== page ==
278. ^ "B.R.T. Needn't Pay Car Tolls on Bridge; City Cannot Charge for Williamsburg Structure, Justice Erlanger Holds". The New York Times. March 26, 1916. ISSN 0362-4331. Retrieved December 27, 2023; "Kracke Loses Fight over Bridge Tolls; Decision for B. R. T." The Brooklyn Daily Eagle. March 26, 1916. p. 82. Retrieved December 27, 2023 – via newspapers.com.
  279. ^ "Bridge Franchise Problem Left Over for Hylan to Solve". The Brooklyn Daily Eagle. January 13, 1918. p. 48. Retrieved December 27, 2023 – via newspapers.com.
  280. ^ "Blames Congestion on the Bridge on the B. R. T. Co". The Chat. March 2, 1918. p. 13. Retrieved December 27, 2023 – via newspapers.com.
  281. ^ "Asks New Bridge Path for Motor Vehicles". The Brooklyn Daily Eagle. May 4, 1919. p. 39. Retrieved December 27, 2023 – via newspapers.com.
  282. ^ "Use Williamsburg Bridge Footwalk for Autos". The Brooklyn Daily Eagle. May 30, 1919. p. 8. Retrieved December 27, 2023 – via newspapers.com.
  283. ^ "Williamsburg Span to Be Shut a Week; Commissioner Whalen Orders Steel Stringers and Will Work Three Shifts". The New York Times. July 31, 1920. ISSN 0362-4331. Retrieved December 27, 2023; "Rush New Girders for Burned Bridge; Crush Is Relieved". The Brooklyn Daily Eagle. July 31, 1920. pp. 1, 22. Retrieved December 27, 2023 – via newspapers.com.
  284. ^ a b "Hylan Directs Traffic; Aid In Relieving Congestion Due to New Williamsburg Bridge Order". The New York Times. October 22, 1920. ISSN 0362-4331. Retrieved December 27, 2023; "Mayor Regulates Traffic on Bridge – Does It Well". The Brooklyn Daily Eagle. October 21, 1920. p. 2. Retrieved December 27, 2023 – via newspapers.com.
  285. ^ "One-Way Traffic Will Continue on Bridges Despite Jam: Inspector O'Brien Convinced System Is Practical; Brooklyn Structure Has Worst Tie-Up In 37 Years". New-York Tribune. September 8, 1920. p. 4. ISSN 1941-0646. ProQuest 576278092.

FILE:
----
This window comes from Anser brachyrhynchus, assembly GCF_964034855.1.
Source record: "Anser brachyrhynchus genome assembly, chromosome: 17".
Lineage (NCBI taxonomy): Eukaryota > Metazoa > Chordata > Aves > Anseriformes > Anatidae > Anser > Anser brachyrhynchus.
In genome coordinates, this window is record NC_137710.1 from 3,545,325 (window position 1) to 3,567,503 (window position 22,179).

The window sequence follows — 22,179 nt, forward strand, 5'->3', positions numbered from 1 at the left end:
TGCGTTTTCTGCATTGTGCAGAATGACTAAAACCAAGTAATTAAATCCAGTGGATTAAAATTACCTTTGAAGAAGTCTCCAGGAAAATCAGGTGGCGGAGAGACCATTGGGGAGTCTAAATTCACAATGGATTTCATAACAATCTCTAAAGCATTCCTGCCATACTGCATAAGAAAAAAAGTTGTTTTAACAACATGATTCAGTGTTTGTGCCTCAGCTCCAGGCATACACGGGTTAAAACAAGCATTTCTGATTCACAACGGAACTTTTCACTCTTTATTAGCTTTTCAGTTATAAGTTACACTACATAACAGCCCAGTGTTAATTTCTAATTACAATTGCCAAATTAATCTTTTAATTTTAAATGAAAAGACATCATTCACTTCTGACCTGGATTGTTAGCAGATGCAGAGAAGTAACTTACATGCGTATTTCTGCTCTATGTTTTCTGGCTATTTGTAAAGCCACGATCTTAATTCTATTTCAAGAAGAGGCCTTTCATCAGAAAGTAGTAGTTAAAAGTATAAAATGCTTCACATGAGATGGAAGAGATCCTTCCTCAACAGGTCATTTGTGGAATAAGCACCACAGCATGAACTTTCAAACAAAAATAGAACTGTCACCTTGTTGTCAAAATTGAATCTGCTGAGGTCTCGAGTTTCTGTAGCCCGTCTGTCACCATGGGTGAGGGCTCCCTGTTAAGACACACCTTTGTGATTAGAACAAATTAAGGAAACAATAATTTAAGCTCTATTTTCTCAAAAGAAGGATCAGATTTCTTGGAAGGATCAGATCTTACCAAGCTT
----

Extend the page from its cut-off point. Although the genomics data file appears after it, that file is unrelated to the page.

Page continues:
286. ^ "East Side Wants Bridge Renamed for Roosevelt: Manhattan Square and 59th Street Plaza Sites Also Considered by Aldermen". New-York Tribune. December 8, 1921. p. 4. ISSN 1941-0646. ProQuest 576518160; "Would Name Bridge After Roosevelt; Aldermen Hear Argument for Proposition to Give Permanent Honor to Statesman". The New York Times. December 8, 1921. ISSN 0362-4331. Retrieved December 27, 2023.
  287. ^ "Campaign Planned to Rename Bridge". The Standard Union. November 28, 1922. p. 3. Retrieved December 27, 2023 – via newspapers.com; "Merchants Want Broadway Bridge". Times Union. October 9, 1922. p. 9. Retrieved December 27, 2023 – via newspapers.com.
  288. ^ "Plan 2 Roadways to Relieve Bridge; Commissioner Asks for $1,500,000 Improvement to the Williamsburg Span". The New York Times. January 21, 1925. ISSN 0362-4331. Retrieved December 27, 2023; "Mills Would Build $1,500,000 Roads on Williamsburg Span". The Brooklyn Daily Eagle. January 20, 1925. p. 3. Retrieved December 27, 2023 – via newspapers.com.
  289. ^ "B.-M. T. To Spend $2,000,000 For Repairs in 1925: Board of Directors Authorizes Expenditures for Reconstruction of Tracks, Signals and Equipment". The New York Herald, New York Tribune. May 20, 1925. p. 3. ISSN 1941-0646. ProQuest 1113099421; "B.M.T. PLANS WORK TO COST $2,000,000; Directors Approve Program of Improvements to Be Made This Year". The New York Times. May 20, 1925. ISSN 0362-4331. Retrieved December 27, 2023.
  290. ^ "Congestion Avoided On City Bridges by 'Keep Moving' Plan: Steady Flow of Cars Maintained on East River Structures, Where Pauses and Lagging Are Banned". New York Herald Tribune. June 20, 1926. p. D19. ISSN 1941-0646. ProQuest 1112592505.
  291. ^ "Footpaths Go To Speed Cars Across Bridges: 2-Deck Roadway on Queensboro Span Will Permit Separation of Traffic Viaducts Ease Congestion Alterations Under Way on the Manhattan Structure Queensboro Span as It Is Now and as It Will Be When Remodeled". New York Herald Tribune. November 3, 1929. p. A12. ISSN 1941-0646. ProQuest 1111989208.
  292. ^ "Rudd Would Build Highway From Williamsburg Span". The Standard Union. May 27, 1929. p. 13. Retrieved December 27, 2023 – via newspapers.com; "Alderman Rudd Proposes New Plan to Widen and Extend Bushwick Avenue". The Chat. February 23, 1929. pp. 1, 6. Retrieved December 27, 2023 – via newspapers.com.
  293. ^ a b c "2 Surface Lines Quit Operations As Deficit Rises: Postoffice and Grand Street-Brooklyn Cars Had Runs Over Williamsburg Bridge On Its Last Day of Public Service". New York Herald Tribune. January 21, 1932. p. 36. ISSN 1941-0646. ProQuest 1114848426; "Bridge Trolley Lines Quit for Lack of Funds". Daily News. January 21, 1932. p. 217. Retrieved December 27, 2023 – via newspapers.com; "Bans Trolley Lines on East River Span; Transit Board Orders Service Across Williamsburg Bridge Discontinued Today". The New York Times. January 21, 1932. ISSN 0362-4331. Retrieved December 27, 2023.